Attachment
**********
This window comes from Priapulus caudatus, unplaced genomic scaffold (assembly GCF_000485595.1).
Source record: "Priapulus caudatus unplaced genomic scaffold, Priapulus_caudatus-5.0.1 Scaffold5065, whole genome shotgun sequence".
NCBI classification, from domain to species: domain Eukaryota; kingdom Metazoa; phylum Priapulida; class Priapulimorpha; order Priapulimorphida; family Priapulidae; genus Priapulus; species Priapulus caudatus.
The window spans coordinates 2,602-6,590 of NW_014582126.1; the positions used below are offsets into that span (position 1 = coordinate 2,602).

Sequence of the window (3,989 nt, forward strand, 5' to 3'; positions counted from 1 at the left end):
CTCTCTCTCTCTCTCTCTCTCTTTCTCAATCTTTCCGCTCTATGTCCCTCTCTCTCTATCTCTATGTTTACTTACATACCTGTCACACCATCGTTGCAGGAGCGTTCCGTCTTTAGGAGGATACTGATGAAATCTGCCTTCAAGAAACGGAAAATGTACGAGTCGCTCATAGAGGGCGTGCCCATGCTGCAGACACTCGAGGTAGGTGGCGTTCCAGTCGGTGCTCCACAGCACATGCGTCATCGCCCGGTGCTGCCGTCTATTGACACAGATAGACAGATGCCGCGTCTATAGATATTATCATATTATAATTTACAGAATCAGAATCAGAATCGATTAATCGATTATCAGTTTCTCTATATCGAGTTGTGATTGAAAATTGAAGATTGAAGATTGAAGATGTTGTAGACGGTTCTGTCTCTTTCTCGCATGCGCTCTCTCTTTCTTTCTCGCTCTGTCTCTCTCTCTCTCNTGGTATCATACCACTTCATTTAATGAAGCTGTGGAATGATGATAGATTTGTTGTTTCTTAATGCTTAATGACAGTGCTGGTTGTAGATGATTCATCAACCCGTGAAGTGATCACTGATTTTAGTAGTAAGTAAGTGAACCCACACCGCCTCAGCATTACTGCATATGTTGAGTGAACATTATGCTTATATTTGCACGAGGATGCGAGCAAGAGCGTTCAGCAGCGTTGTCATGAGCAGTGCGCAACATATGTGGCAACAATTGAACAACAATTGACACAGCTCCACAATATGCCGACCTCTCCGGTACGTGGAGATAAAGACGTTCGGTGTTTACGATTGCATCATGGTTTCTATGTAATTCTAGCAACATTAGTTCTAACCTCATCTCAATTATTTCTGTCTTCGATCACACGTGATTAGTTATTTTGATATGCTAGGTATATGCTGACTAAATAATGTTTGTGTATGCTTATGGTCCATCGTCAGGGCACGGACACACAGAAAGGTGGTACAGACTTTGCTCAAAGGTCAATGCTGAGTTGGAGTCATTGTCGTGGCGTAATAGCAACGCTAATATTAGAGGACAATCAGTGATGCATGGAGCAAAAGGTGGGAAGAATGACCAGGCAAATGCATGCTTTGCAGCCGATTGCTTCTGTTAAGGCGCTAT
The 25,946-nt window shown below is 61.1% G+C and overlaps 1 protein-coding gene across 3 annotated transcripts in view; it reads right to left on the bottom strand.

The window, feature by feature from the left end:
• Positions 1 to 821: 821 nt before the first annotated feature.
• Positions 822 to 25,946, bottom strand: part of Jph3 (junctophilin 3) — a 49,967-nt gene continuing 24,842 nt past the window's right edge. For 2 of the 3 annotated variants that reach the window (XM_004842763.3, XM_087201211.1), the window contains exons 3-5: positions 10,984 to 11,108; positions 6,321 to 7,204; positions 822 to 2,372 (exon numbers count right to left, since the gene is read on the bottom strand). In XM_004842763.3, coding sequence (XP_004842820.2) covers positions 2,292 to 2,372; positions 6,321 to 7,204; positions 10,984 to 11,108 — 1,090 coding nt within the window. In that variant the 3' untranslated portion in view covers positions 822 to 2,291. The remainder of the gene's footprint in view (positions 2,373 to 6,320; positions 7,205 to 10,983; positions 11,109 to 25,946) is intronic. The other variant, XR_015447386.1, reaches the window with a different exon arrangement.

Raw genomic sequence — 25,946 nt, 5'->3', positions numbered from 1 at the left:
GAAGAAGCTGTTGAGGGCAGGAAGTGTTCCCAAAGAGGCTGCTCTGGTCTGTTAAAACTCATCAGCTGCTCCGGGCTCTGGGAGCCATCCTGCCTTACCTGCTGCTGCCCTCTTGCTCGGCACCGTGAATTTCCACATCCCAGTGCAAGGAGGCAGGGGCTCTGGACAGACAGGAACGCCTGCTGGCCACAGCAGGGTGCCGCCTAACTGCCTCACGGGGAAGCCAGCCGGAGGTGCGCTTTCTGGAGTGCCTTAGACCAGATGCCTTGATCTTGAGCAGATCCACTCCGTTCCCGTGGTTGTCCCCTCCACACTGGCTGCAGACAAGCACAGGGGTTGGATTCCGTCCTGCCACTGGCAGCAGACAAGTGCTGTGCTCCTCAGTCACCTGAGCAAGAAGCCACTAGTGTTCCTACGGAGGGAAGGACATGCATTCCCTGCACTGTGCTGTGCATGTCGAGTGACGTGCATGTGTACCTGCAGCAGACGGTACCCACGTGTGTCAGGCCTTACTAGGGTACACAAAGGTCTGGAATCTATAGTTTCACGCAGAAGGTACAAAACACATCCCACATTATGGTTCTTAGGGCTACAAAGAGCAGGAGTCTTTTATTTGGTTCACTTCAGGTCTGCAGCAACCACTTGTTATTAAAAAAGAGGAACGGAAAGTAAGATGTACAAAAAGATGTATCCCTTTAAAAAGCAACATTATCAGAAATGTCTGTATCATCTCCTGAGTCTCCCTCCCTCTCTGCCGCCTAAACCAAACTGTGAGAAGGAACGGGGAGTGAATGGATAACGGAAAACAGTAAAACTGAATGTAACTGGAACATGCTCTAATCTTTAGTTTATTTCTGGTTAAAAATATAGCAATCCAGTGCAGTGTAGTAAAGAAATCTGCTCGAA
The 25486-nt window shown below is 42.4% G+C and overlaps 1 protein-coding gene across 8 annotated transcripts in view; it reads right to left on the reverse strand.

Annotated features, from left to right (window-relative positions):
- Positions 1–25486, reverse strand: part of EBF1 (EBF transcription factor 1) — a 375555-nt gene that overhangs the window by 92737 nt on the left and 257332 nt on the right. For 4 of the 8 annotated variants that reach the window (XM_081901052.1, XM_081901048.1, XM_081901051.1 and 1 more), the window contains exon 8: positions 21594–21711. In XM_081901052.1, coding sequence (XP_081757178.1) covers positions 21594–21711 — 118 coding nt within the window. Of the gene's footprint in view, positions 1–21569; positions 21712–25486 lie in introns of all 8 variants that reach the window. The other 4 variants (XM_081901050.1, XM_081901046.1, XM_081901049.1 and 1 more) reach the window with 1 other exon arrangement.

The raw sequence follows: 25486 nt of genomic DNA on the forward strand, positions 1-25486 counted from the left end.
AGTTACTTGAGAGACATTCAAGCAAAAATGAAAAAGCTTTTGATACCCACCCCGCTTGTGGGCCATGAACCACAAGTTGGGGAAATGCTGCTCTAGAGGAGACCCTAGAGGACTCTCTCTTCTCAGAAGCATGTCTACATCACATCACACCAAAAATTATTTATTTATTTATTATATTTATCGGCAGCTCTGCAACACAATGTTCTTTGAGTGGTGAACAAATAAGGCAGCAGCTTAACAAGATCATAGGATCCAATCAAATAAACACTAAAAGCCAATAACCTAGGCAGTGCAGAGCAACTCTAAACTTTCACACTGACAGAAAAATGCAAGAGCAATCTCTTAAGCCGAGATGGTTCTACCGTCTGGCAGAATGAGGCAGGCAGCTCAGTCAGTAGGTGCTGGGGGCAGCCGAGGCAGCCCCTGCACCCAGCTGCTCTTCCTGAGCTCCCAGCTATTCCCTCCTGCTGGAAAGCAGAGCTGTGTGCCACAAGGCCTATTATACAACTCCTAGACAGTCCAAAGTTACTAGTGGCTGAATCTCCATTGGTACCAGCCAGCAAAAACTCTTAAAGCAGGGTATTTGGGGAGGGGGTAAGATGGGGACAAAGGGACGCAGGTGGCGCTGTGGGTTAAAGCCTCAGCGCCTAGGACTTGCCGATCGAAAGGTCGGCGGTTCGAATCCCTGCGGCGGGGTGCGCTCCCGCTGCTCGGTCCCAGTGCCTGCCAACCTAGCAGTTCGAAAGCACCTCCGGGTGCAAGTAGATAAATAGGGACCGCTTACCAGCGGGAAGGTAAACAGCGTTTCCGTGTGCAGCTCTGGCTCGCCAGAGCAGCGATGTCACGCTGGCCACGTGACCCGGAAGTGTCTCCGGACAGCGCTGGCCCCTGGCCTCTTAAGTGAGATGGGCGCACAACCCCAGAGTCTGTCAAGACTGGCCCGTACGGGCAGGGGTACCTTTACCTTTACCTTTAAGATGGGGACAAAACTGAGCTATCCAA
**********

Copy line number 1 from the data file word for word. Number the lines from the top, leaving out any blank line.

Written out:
This window comes from Priapulus caudatus, unplaced genomic scaffold (assembly GCF_000485595.1).